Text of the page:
The festival draws about 200,000 visitors to San Diego's North Embarcadero area each Labor Day weekend -- many who come to see the tall ship HMS Surprise, star of 2003's "Master and Commander: The Far Side of the World" with Russell Crowe.
The Surprise is a replica of a 24-gun British frigate.
The fun starts on August 29 when the tall ships strut into the harbor and fire off their canons before docking.
"We'll have two or three ships in a battle out here on San Diego Bay, and you can hear it from all over the place," said Maritime Museum of San Diego's Robyn Gallant.
Also check out the parade, fun pirate culture and memorabilia.
The Surprise shares the festival spotlight with another legendary tall ship: the Californian, a 145-foot replica of a cutter designed to catch smugglers during the 1840s Gold Rush.
3. Viva Florida 500, Miami
It's named the Juan Sebastian de Elcano, and what sets this tall ship apart is its immense size.
It's damned long: 370 feet. That's longer than an American football field.
Only two other tall ships in the world are larger.
It's tall, too. Its four masts stretch nearly 160 feet into the sky. That's about as high as a 16-story building.
This training vessel for navy midshipmen in Spain's Naval Academy gets around. It has circumnavigated the globe 10 times since its first launch in 1927.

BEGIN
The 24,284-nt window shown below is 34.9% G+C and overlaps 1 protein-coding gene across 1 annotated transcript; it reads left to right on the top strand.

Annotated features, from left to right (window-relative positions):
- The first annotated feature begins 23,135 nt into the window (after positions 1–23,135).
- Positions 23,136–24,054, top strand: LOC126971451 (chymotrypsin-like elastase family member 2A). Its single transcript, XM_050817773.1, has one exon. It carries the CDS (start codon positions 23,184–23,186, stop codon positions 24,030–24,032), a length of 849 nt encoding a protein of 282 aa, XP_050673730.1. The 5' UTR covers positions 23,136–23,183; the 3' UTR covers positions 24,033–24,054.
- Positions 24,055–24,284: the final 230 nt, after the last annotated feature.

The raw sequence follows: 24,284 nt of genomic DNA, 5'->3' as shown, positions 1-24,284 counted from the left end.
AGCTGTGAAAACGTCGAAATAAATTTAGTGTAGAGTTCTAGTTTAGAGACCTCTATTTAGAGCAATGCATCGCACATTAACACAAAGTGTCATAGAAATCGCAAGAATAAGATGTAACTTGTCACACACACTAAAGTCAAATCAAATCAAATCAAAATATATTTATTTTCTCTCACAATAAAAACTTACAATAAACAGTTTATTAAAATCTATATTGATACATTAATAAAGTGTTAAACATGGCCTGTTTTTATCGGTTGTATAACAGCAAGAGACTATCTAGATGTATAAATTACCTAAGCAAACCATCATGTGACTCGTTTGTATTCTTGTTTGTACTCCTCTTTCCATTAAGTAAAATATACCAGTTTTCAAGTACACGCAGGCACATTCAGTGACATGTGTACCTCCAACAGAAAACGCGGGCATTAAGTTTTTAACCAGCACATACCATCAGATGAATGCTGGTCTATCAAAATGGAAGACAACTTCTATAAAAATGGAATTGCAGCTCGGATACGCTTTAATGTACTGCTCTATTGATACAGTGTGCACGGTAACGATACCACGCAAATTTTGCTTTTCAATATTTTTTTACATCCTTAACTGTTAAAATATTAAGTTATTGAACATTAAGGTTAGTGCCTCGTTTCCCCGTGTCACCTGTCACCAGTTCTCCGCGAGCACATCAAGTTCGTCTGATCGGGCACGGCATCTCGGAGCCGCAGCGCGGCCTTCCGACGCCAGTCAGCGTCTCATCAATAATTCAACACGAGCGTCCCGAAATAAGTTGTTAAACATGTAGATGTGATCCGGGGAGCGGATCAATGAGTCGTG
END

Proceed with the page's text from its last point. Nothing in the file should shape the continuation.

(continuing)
The Juan Sebastian de Elcano is named after the first commander to sail around the world in the 16th century. (De Elcano's captain, Ferdinand Magellan, was killed in the Philippines and didn't complete the voyage.)
The ship will be in Miami to help Florida celebrate 500 years since Europeans discovered what's now the Sunshine State. The vessel is scheduled to anchor at the Port of Miami from May 1-6 with special events at nearby Bicentennial Park. The ship is scheduled to stop at Port Canaveral, Florida, on May 8-10.
4. Toshiba Tall Ships Festival, Dana Point, California
This festival kicks off on September 6, with a parade of nine tall ships sailing from South Laguna to Dana Point Harbor, cannons blazing. The weekend continues with on board tours, concerts, pirate and marine science educational events.
5. Tall ship Elissa, Texas Seaport Museum, Galveston
They say she's the real deal -- a piece of history.
Back in 1877 craftsmen shipwrights in Aberdeen, Scotland, laid the iron hull for a three-masted sailing gem that would be christened Elissa.
Now 136 years later, Elissa is a full-fledged Texan and is billed as one of the longest continuously sailed ships in the country, if not the world.